“A Midlife Confession,” March 7

Most challenging advice
“[E]ach of us must be more willing to give, both of our resources and our time, even to the people we think don’t deserve it—perhaps most importantly to the people we think don’t deserve it. Grace isn’t earned, right? Be open to buying homeless people lunch—smelly, dirty, scary as they may be. If you feel led, sit with them as they eat their burrito or cheeseburger and listen a little to their story.”
Mike Yankoski, April 18

Best one-sentence description of the culture wars
“[W]hat we are seeing is neither a trend toward Christianization alone nor secularization alone, but strong movements in both camps, leading to heightened polarization.”
David Limbaugh, May 30

Best description of the Christian’s responsibility for culture
“Throughout history, Christians have wavered between equal and opposite errors. We have either cocooned ourselves from the world, which means we lose the ability to relate, or we conform to the world and lose the ability to transform. Like Jesus, we are called to be a loving, transforming presence.”
Dick Staub, May 16

Most disputed prediction
“I wouldn’t own a single newspaper stock if my outlook was longer than five years. Their circulation is being hollowed out, and it is only a matter of time until their advertisers figure this out. The future of print publishing is in magazines, not behind-the-news-cycle papers.”
Hugh Hewitt, June 20

Most controversial statement
On whether J.K. Rowling is writing her Harry Potter series from a Christian perspective: “That’s absolutely false. Absolutely false. . . . These other people who are trying to make them Christian are ignoring what she’s saying. And I don’t think that’s fair to her. I don’t think it’s fair to the books. I don’t think it’s fair to Lewis and Tolkien, who really did write from a Christian perspective.”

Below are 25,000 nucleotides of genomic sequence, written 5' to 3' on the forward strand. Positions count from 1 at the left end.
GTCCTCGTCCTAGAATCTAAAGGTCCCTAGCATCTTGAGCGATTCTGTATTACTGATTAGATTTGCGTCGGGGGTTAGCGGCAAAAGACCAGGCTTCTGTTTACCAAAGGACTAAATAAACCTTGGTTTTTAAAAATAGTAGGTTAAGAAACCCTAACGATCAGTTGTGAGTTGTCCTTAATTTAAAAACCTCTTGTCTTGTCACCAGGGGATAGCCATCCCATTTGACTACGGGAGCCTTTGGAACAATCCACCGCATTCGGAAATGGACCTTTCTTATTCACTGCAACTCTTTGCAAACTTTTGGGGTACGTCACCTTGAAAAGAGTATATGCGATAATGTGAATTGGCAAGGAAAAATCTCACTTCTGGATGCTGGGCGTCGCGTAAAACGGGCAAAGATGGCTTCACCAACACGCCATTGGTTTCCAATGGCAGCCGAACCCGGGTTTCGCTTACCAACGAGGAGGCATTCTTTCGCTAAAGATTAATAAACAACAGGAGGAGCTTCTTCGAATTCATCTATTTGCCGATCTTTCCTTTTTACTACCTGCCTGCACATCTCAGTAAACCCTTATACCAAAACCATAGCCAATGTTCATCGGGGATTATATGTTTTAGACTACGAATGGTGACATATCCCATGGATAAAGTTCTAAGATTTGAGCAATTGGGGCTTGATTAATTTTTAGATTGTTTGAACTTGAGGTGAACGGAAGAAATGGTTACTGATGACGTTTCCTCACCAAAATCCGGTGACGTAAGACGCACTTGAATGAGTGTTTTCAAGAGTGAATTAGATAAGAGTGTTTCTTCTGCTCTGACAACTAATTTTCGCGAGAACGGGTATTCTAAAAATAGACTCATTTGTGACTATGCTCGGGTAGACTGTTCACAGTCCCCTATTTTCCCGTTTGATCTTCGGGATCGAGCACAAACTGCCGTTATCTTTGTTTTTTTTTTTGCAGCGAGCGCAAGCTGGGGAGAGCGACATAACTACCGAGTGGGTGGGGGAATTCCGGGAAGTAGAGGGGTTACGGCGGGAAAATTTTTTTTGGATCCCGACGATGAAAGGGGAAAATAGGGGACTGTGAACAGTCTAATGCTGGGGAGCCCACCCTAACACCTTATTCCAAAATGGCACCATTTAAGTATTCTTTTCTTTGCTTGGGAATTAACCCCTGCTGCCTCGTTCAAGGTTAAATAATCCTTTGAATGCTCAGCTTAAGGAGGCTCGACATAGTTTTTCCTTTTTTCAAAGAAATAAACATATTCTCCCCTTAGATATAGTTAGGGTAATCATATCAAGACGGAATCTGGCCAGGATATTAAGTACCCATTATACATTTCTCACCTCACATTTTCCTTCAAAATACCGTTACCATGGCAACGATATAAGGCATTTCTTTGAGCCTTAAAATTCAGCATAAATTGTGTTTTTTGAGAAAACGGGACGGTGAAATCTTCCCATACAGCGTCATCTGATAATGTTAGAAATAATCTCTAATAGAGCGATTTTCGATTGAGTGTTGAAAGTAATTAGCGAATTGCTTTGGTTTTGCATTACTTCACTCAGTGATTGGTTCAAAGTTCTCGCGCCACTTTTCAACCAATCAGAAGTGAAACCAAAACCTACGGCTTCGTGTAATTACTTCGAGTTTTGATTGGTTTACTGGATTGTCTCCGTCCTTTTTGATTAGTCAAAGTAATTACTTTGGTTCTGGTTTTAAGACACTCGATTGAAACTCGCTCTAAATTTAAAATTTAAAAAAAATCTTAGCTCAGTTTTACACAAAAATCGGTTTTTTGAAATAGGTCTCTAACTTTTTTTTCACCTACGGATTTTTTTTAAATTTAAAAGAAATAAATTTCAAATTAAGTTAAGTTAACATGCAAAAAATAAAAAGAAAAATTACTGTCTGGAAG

Richard Abanes, September 26

Best movie tagline
“Scaling the Cliffs of Insanity, battling Rodents of Unusual Size, facing torture in the Pit of Despair. True love has never been a snap.”
“The Dread Jurist Roberts,” July 25

Biggest (acknowledged) lie
“We aroused enough sympathy to sell our program of permissive abortion by fabricating the number of illegal abortions done annually in the U.S. The actual figure was approaching 100,000, but the figure we gave to the media repeatedly was one million.”
Bernard Nathanson, July 18

Best vacation tip
“Men, keep your hair short before going on a camping trip. You may need to comb it with your hand.”
“Camping Trip Observations,” August 10

About Stan Guthrie

Stan Guthrie is an editor at large for Christianity Today magazine and for the Chuck Colson Center for Christian Worldview. His latest book is God's Story in 66 Verses. He also is author of All that Jesus Asks: How His Questions Can Teach and Transform Us, Missions in the Third Millennium: 21 Key Trends for the 21st Century, and A Concise Guide to Bible Prophecy. He is co-author of The Sacrament of Evangelism. Besides authoring, writing, and editing books, Stan is a literary agent, bringing together good authors, good books, and good publishers. Stan writes the monthly Priorities colum for He has appeared on National Public Radio's €œTell Me More,€ WGN's Milt Rosenberg program, and many Christian shows, including The Eric Metaxas Show and Moody Radio'€™s €œNew Day Florida.€ A licensed minister and an inspirational speaker, he served as moderator for the Christian Book Expo panel discussion, Does the God of Christianity Exist, and What Difference Does It Make?